In particular, disease in the entorhinal cortex – described as “the gateway” for information entering and leaving the hippocampus – and in the hippocampus itself could lead to cell death in the brain that causes both impaired sense of smell and memory problems.

Talking scents: aromatherapy’s benefits for mind and body

Pacyna’s study showed that people with a faster decline in their sense of smell were more likely to develop dementia.

Olfactory dysfunction – reduction in the ability to smell – could predict cognitive decline up to 15 years before it manifests. It could be used as a promising – easy, accessible, affordable – early biomarker of brain health, for Alzheimer’s disease detection in particular.

It could even predict imminent death: another study of adults aged 60 to 85 found that those who had lost the ability to identify particular smells – including rose and peppermint – were more than three times as likely to die in the next five years.

Loss of hearing raises dementia risk, so why do so few of us get tested?

Vision and hearing loss have already been linked to an elevated dementia risk.

Now it seems losing your sense of smell also poses a risk. As Professor Michael Yassa, who took part in the University of California study says, if you think about our other senses – sight, hearing – we do something about them as we get older.

But unlike vision changes which we manage with glasses, and hearing impairment with hearing aids, “there has been no intervention for the loss of smell”.

Protect your head and safeguard your ability to smell. Photo: Shutterstock

How to safeguard your sense of smell

1. Avoid head trauma

The thin plate in the nose that connects to the olfactory bulb is fragile and sensitive to injury. Head trauma can pose a risk; people have lost their sense of smell after a sports injury or car accident. So wear a helmet while cycling or doing contact or extreme sports.

Actively sniffing out scents in nature can help bolster your sense of smell. Photo: Shutterstock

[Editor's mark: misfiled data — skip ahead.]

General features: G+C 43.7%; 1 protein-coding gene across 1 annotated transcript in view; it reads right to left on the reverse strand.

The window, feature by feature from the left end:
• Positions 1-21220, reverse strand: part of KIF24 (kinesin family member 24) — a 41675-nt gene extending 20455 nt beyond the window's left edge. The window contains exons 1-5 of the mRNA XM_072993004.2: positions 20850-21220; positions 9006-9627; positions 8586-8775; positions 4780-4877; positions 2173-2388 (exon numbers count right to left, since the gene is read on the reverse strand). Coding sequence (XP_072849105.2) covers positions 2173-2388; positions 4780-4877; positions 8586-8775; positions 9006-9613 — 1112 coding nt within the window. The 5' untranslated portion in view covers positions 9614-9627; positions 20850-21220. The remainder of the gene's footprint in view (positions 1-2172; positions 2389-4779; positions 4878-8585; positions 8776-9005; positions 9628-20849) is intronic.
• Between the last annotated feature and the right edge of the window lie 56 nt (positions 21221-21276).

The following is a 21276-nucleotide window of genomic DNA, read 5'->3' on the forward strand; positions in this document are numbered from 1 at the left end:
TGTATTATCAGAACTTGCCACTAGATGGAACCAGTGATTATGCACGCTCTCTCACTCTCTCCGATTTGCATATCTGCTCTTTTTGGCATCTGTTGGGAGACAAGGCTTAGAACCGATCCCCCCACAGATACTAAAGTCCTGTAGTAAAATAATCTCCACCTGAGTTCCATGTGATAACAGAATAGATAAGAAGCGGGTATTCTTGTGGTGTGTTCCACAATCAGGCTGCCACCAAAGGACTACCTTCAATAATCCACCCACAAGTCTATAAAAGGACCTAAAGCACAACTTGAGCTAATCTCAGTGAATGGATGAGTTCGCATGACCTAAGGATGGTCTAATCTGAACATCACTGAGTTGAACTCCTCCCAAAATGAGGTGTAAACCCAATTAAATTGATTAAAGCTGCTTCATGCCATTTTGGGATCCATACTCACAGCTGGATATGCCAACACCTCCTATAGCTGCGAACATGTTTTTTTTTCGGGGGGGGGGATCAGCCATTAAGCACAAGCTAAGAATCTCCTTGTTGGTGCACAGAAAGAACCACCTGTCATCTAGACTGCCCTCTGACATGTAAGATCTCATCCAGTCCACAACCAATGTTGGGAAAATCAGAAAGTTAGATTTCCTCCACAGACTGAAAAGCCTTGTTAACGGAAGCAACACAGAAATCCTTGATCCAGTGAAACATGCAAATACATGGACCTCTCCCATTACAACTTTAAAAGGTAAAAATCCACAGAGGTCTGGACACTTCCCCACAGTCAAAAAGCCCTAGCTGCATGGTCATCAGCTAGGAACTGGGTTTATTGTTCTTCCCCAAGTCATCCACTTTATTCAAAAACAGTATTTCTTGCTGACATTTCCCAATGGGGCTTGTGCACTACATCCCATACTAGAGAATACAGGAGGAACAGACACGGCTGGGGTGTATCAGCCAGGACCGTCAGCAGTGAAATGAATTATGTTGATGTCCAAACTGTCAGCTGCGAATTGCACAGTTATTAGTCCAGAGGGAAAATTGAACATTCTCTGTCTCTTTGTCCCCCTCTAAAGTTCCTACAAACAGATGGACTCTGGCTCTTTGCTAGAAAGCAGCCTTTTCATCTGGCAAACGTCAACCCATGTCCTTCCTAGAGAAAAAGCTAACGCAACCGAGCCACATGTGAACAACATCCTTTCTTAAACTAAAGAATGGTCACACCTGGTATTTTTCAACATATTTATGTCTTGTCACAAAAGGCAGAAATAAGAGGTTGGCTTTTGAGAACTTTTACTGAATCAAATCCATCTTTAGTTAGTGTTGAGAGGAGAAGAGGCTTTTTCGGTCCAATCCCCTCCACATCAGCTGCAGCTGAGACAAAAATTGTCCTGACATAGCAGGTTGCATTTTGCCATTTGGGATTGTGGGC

2. Use it or lose it

Just like vision and hearing, our sense of smell isn’t immune to ageing. “The reality is that over the age of 60, the olfactory sense and cognition starts to fall off a cliff,” says Leon. But because scent cells are renewed regularly – every 30 to 60 days – the olfactory system can repair and regenerate itself.

You can give it some extra help. Actively sniff out scents daily – of food, perfume, of flora and fauna in nature – and pay attention to what you can smell. The more you use your nose, the stronger the sense of smell will become.

A bowl of fortified granola containing vitamin B12 with healthful seeds and nuts – a good source of zinc. A lack of certain nutrients, including zinc and vitamin B12, has been linked to a loss of smell. Photo: Shutterstock

3. Follow a good diet

Eating well benefits us in many ways – including safeguarding our sense of smell. A lack of certain nutrients, including zinc and vitamin B12, are linked to the loss of this sense.

Keep well hydrated: a dry mouth affects your sense of smell. Photo: Shutterstock

4. Keep well hydrated

A dry mouth affects the ability to smell.

Quitting smoking will improve your sense of smell. Photo: Shutterstock

5. Stop smoking

Tobacco use has been shown to kill the brain cells that help interpret scent information and it impairs the ability to smell.

Avoid coffee, onions, garlic and other strong scents, and notice how your sense of smell comes back. Photo: Shutterstock

6. Try a scent “fast”

To ramp up their sense of smell before a big wine-tasting event, sommeliers temporarily drop the really strong scents from their day. Our noses become so used to some smells we no longer notice them. So avoid coffee, onions and garlic, even your favourite perfume for a bit, and notice how your sense of smell comes roaring back.

Source link

Rate this post

Leave a Comment